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Suit: VA misusing LA land meant for homeless vets
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LOS ANGELES (AP) - A lawsuit filed Wednesday accuses the federal government of misusing a 390-acre plot of land in Los Angeles that was donated some 130 years ago for facilities to house veterans who need care after traumatic military experiences.
The suit claims the U.S. Department of Veterans Affairs leased much of the property at its West Los Angeles facility to private entities instead of using it for veterans’ permanent supportive housing.
It was filed by the American Civil Liberties Union Foundation of Southern California and other public interest lawyers on behalf of disabled, homeless veterans.
The lawsuit accuses the department of breach of fiduciary duty and seeks an injunction forcing the department to use the property for the housing and care of wounded vets, among other demands.
“We bring suit today to provide these veterans the permanent supportive housing they must have in order to access the medical and psychiatric services to which they are lawfully entitled,” ACLU lawyer Mark Rosenbaum said at a press conference announcing the lawsuit. “The VA could quite literally end veteran homelessness in Los Angeles if this land were used as it was intended.”
There were 7,000 homeless veterans in the Los Angeles area in 2010, about 10 percent of the country’s total population of 71,609 homeless vets, according to the VA’s most recent tally.
The suit specifies four plaintiffs _ three Iraq veterans and a woman who was raped while serving in the Army _ who suffer from post-traumatic stress disorder and other ailments. It seeks class-action status.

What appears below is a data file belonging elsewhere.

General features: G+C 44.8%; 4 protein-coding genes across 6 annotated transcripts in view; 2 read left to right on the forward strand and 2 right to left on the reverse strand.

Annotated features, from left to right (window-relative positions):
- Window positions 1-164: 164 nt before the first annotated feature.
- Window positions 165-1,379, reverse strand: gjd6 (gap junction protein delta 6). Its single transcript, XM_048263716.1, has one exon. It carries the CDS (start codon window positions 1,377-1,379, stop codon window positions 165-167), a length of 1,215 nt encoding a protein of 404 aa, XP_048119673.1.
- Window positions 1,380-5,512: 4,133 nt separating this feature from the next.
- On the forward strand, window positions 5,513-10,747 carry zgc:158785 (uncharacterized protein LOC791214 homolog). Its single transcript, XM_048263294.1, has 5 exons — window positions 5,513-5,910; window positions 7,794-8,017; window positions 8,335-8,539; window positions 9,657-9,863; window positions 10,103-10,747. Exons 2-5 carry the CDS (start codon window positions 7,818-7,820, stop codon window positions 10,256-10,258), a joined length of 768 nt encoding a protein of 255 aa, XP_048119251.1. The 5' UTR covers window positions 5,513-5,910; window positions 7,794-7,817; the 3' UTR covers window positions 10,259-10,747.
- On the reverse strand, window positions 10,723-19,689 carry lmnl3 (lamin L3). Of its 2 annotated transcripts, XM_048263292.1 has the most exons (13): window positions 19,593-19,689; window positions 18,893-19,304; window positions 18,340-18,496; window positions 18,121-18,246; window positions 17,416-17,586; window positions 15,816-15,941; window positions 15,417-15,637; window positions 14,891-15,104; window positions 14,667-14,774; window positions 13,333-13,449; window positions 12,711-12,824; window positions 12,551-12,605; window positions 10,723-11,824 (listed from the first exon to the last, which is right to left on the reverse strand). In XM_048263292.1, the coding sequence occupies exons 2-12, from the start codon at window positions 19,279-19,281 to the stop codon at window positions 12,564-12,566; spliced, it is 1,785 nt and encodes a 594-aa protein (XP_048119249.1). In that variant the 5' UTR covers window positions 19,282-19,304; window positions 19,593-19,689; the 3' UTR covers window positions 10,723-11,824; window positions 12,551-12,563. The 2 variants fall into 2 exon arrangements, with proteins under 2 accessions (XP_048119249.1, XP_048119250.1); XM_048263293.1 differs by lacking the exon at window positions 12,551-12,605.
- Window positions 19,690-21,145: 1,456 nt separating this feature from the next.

The lawsuit’s lead plaintiff, 33-year-old Southern California native Greg Valentini, came home from serving in Afghanistan and Iraq with PTSD, which prompted him to use illegal drugs, the lawsuit said.
Valentini became homeless after his father forced him out of their home over his drug use, the suit said. He is currently in a transitional housing facility, but he has trouble interacting with people during his bus ride to the West Los Angeles campus to be treated for PTSD and drug addiction, the suit said.
“It’s been very hard for me to adjust to life back home. It feels like I’m on alert all the time, and I have trouble stopping myself from thinking about the things I’ve seen,” Valentini said in a statement read aloud at the press conference by Steve Mackey, the California president of the Vietnam Veterans of America, who explained that Valentini’s mental state kept him from attending the event.
The rape victim, who is not identified in the suit, was discharged from a clinic on the West Los Angeles campus less than four months after being admitted with PTSD, the lawsuit said. She was told to move into a Skid Row hotel that offered counseling but did not feel safe there and ultimately opted to live in her car, the suit said.
The suit named VA Secretary Eric Shinseki and VA Greater Los Angeles Healthcare System director Donna M. Better as defendants.
Veterans Affairs spokesman Joshua P. Taylor referred questions about the lawsuit to the U.S. Department of Justice and released a statement highlighting Shinsekis 2009 pledge to end veteran homelessness by 2015 and other efforts to address the issue.
Department of Justice spokesman Thom Mrozek said his agency was reviewing the lawsuit and was not yet in a position to comment.
Veterans groups across the country have repeatedly skirmished with the VA over plans to lease land to private entities, said Vietnam Veterans of America national president John Rowan.
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